Two new sublines of the Omicron coronavirus variant can evade antibodies from previous infection well enough to trigger a new wave, but are much less able to thrive in the blood of people vaccinated against COVID-19, South has said. African scientists discovered.
The scientists from multiple institutions examined Omicron’s BA.4 and BA.5 sublines – which the World Health Organization added to its monitoring list last month. They took blood samples from 39 participants previously infected with Omicron when it first surfaced late last year.
Fifteen were vaccinated – eight with an injection of Pfizer; seven with J&Js — while the other 24 weren’t.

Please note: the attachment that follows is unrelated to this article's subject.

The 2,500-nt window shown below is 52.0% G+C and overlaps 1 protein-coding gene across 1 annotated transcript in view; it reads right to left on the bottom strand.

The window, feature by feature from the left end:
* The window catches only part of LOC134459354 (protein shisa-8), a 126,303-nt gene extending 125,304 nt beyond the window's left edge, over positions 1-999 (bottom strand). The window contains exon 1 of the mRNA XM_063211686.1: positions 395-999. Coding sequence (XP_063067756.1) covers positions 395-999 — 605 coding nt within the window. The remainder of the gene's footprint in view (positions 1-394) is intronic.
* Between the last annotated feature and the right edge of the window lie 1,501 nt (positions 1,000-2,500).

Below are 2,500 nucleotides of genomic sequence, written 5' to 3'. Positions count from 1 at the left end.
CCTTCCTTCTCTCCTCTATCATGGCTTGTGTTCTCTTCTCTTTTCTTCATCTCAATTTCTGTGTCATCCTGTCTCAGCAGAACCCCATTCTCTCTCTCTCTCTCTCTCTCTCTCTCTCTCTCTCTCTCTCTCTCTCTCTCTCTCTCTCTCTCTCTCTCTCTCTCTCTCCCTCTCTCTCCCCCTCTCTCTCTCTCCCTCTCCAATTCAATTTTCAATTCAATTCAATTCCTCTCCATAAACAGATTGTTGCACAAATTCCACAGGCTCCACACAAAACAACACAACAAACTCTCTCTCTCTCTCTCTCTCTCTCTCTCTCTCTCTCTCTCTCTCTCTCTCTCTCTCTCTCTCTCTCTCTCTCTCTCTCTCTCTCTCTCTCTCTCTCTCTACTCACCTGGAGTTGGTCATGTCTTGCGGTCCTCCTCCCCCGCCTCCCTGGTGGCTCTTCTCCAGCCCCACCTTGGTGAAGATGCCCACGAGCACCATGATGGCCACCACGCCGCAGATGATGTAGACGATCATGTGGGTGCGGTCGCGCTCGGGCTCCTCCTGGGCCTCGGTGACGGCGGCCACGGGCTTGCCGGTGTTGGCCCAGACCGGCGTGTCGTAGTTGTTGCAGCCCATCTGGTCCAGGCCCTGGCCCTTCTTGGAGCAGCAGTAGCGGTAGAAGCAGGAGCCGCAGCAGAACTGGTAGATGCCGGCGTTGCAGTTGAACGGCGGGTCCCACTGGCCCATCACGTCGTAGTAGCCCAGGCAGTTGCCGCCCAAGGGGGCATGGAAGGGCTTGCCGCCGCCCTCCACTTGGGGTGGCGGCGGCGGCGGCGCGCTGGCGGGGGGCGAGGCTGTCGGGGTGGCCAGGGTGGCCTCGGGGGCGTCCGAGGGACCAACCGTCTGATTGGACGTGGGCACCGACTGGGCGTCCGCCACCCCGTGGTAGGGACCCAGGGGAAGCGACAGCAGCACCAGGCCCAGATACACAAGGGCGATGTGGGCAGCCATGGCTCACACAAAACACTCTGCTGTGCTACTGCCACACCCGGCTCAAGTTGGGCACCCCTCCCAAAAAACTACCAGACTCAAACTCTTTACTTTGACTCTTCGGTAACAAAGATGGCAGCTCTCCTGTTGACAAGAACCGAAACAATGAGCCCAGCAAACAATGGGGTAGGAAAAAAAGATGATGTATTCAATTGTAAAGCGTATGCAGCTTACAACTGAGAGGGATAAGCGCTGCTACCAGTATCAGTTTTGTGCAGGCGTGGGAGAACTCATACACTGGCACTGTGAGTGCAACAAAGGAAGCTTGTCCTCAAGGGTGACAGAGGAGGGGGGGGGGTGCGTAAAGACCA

“The vaccinated group showed about a five-fold higher neutralization capacity … and should be better protected,” said the study, a preprint of which was released over the weekend.
In the unvaccinated samples, there was an almost eight-fold decrease in antibody production upon exposure to BA.4 and BA.5, compared to the original BA.1 Omicron line. Blood from the vaccinated people showed a threefold decrease.
South Africa may be entering a fifth COVID wave earlier than expected, officials and scientists said Friday, blaming a continued rise in infections that appear to be caused by the BA.4 and BA.5 Omicron subvariants .
Only about 30% of South Africa’s 60 million inhabitants are fully vaccinated.
“Based on neutralization escape, BA.4 and BA.5 have potential to result in a new wave of infection,” the study said.
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